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Access to Broadband Networks: The Net Neutrality Debate (CRS Report R40616) (June 12, 2015) (full-text).


As congressional policymakers continue to debate telecommunications reform, a major point of contention is the question of whether action is needed to ensure unfettered access to the Internet. The move to place restrictions on the owners of the networks that compose and provide access to the Internet, to ensure equal access and non-discriminatory treatment, is referred to as "net neutrality."

While there is no single accepted definition of "net neutrality," most agree that any such definition should include the general principles that owners of the networks that compose and provide access to the Internet should not control how consumers lawfully use that network, and they should not be able to discriminate against content provider access to that network.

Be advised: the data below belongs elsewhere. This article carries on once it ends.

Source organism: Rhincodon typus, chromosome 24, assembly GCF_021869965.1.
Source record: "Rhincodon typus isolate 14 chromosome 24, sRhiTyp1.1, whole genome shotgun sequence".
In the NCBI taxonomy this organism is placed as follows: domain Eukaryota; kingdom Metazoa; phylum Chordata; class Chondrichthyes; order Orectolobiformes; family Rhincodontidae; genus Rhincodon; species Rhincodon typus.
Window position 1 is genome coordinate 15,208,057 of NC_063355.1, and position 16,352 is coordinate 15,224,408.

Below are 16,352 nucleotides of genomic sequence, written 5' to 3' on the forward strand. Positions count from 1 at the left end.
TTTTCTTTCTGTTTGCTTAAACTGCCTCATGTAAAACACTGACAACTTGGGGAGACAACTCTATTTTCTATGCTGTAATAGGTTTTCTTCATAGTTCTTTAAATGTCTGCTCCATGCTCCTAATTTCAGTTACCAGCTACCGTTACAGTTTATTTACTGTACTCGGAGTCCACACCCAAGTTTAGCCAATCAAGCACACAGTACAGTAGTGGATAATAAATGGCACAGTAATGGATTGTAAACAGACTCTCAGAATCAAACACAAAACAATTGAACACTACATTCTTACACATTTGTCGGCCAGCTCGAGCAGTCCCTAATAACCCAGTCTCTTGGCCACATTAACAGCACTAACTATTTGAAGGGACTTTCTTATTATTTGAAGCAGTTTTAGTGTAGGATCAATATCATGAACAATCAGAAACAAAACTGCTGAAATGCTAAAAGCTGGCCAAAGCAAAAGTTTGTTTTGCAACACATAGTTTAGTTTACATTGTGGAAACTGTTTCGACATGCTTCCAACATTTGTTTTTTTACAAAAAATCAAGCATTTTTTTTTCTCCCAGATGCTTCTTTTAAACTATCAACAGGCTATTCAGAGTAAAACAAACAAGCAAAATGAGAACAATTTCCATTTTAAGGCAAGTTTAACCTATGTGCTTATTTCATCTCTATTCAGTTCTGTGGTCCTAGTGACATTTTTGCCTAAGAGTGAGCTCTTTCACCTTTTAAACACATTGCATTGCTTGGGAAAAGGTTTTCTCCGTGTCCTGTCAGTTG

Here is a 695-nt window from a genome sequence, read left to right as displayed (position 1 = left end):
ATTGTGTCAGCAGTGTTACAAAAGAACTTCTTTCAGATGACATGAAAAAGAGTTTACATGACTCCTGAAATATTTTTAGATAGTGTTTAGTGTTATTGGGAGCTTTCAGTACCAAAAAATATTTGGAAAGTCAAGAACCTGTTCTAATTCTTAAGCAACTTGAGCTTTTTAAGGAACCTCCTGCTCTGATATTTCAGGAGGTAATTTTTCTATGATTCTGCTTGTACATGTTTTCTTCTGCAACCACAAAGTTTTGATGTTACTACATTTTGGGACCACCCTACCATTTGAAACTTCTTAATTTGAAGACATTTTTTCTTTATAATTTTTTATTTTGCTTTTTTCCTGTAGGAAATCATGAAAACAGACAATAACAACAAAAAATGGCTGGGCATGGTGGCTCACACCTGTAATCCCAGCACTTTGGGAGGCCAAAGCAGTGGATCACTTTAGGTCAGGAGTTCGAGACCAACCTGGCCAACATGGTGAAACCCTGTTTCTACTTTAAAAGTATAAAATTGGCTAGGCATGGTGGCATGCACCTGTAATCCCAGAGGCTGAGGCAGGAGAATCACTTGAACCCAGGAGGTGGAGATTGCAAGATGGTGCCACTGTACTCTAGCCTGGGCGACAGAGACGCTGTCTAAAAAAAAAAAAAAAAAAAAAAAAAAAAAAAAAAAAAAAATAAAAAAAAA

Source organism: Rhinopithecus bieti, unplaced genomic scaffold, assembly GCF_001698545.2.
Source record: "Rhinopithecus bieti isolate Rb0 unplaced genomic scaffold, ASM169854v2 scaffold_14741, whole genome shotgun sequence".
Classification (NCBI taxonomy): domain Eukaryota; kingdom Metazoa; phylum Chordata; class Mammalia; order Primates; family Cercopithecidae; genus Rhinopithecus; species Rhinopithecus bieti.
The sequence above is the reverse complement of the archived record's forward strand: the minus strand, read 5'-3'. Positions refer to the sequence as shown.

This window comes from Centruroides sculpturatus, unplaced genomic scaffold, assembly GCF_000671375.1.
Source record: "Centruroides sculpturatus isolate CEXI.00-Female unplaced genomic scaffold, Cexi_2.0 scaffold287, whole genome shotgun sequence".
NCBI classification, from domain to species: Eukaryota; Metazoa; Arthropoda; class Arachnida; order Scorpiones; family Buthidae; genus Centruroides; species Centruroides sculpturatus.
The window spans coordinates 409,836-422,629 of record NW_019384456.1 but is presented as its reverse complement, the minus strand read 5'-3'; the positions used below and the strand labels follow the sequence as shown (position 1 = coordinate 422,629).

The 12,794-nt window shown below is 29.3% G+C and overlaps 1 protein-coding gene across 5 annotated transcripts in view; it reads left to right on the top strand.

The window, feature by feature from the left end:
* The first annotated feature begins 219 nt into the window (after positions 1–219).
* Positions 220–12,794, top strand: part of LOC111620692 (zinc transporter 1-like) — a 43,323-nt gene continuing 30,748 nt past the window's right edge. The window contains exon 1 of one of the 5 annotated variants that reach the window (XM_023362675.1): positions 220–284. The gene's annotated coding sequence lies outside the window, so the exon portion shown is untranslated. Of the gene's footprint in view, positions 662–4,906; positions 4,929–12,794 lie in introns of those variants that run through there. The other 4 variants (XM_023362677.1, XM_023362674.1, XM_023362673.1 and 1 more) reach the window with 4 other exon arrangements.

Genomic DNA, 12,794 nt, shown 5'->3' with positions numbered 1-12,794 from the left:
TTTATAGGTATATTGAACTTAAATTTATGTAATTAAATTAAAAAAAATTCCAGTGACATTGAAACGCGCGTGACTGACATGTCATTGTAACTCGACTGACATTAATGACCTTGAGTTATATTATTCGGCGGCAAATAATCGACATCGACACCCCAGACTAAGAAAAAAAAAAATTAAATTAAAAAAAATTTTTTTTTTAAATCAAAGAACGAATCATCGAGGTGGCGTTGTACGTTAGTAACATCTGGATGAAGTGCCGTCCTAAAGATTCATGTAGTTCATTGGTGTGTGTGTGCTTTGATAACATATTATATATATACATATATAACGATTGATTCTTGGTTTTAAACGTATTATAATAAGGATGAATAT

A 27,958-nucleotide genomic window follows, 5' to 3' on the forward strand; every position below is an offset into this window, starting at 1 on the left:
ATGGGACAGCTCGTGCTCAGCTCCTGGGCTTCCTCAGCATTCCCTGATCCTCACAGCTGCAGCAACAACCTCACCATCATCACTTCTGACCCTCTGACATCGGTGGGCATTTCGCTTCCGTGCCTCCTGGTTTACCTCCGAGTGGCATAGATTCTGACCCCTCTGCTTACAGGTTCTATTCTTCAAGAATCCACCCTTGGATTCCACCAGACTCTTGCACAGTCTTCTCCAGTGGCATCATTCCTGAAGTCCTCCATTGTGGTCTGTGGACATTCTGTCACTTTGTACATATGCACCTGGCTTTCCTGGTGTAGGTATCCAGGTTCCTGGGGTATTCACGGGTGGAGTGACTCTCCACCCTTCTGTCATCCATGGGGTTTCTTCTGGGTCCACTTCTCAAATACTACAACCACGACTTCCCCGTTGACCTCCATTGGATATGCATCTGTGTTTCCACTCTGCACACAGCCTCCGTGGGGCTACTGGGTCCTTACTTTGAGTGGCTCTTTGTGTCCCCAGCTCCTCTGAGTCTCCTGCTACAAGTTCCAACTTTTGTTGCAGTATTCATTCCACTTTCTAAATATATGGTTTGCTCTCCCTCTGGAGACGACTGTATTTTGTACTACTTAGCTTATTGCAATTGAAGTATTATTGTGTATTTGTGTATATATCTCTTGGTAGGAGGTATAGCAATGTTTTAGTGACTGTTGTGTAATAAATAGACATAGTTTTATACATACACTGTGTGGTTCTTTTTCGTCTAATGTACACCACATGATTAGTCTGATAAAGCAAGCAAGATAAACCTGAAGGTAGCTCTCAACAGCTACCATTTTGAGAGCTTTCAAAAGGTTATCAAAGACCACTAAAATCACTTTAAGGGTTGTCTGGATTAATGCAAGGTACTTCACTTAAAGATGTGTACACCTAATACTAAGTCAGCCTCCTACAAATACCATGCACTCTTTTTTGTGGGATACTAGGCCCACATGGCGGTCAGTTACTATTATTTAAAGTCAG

A major focus in the debate is concern over whether it is necessary for policymakers to take steps to ensure access to the Internet for content, services, and applications providers, as well as consumers, and if so, what these steps should be. Some look to the Federal Communications Commission (FCC) to address this issue using current provisions in the 1934 Communications Act to protect the marketplace from potential abuses that could threaten the net neutrality concept.

Others feel that existing laws are outdated and limited and cannot be used to establish regulations to address current issues and furthermore will not stand up to court review. They advocate that the FCC should look to Congress for guidance to amend current law to update FCC authority before action is taken. Still others contend that existing laws and policies are sufficient to deal with potential anti-competitive behavior and that additional regulations would have negative effects on the expansion and future development of the Internet.